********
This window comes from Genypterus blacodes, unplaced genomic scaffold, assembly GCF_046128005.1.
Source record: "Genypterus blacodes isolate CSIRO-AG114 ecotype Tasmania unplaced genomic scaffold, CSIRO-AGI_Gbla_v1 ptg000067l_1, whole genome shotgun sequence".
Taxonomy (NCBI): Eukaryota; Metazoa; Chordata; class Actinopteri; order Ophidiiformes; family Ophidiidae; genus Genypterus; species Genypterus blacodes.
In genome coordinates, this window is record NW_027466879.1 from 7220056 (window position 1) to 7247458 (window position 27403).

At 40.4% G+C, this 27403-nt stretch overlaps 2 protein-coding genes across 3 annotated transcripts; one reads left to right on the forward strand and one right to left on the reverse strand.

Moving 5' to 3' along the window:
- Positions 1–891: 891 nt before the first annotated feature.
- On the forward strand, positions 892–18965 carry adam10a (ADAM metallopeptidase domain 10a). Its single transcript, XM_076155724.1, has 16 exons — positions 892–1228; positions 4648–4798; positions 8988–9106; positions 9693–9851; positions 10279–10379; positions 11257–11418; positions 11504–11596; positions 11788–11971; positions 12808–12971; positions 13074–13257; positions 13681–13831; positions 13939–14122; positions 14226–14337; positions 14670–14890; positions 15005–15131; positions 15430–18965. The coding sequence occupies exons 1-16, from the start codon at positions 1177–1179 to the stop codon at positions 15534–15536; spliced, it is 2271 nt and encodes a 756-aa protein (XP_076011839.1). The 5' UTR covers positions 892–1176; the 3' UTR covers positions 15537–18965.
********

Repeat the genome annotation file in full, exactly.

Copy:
This window comes from Genypterus blacodes, unplaced genomic scaffold, assembly GCF_046128005.1.
Source record: "Genypterus blacodes isolate CSIRO-AG114 ecotype Tasmania unplaced genomic scaffold, CSIRO-AGI_Gbla_v1 ptg000067l_1, whole genome shotgun sequence".
Taxonomy (NCBI): Eukaryota; Metazoa; Chordata; class Actinopteri; order Ophidiiformes; family Ophidiidae; genus Genypterus; species Genypterus blacodes.
In genome coordinates, this window is record NW_027466879.1 from 7220056 (window position 1) to 7247458 (window position 27403).

At 40.4% G+C, this 27403-nt stretch overlaps 2 protein-coding genes across 3 annotated transcripts; one reads left to right on the forward strand and one right to left on the reverse strand.

Moving 5' to 3' along the window:
- Positions 1–891: 891 nt before the first annotated feature.
- On the forward strand, positions 892–18965 carry adam10a (ADAM metallopeptidase domain 10a). Its single transcript, XM_076155724.1, has 16 exons — positions 892–1228; positions 4648–4798; positions 8988–9106; positions 9693–9851; positions 10279–10379; positions 11257–11418; positions 11504–11596; positions 11788–11971; positions 12808–12971; positions 13074–13257; positions 13681–13831; positions 13939–14122; positions 14226–14337; positions 14670–14890; positions 15005–15131; positions 15430–18965. The coding sequence occupies exons 1-16, from the start codon at positions 1177–1179 to the stop codon at positions 15534–15536; spliced, it is 2271 nt and encodes a 756-aa protein (XP_076011839.1). The 5' UTR covers positions 892–1176; the 3' UTR covers positions 15537–18965.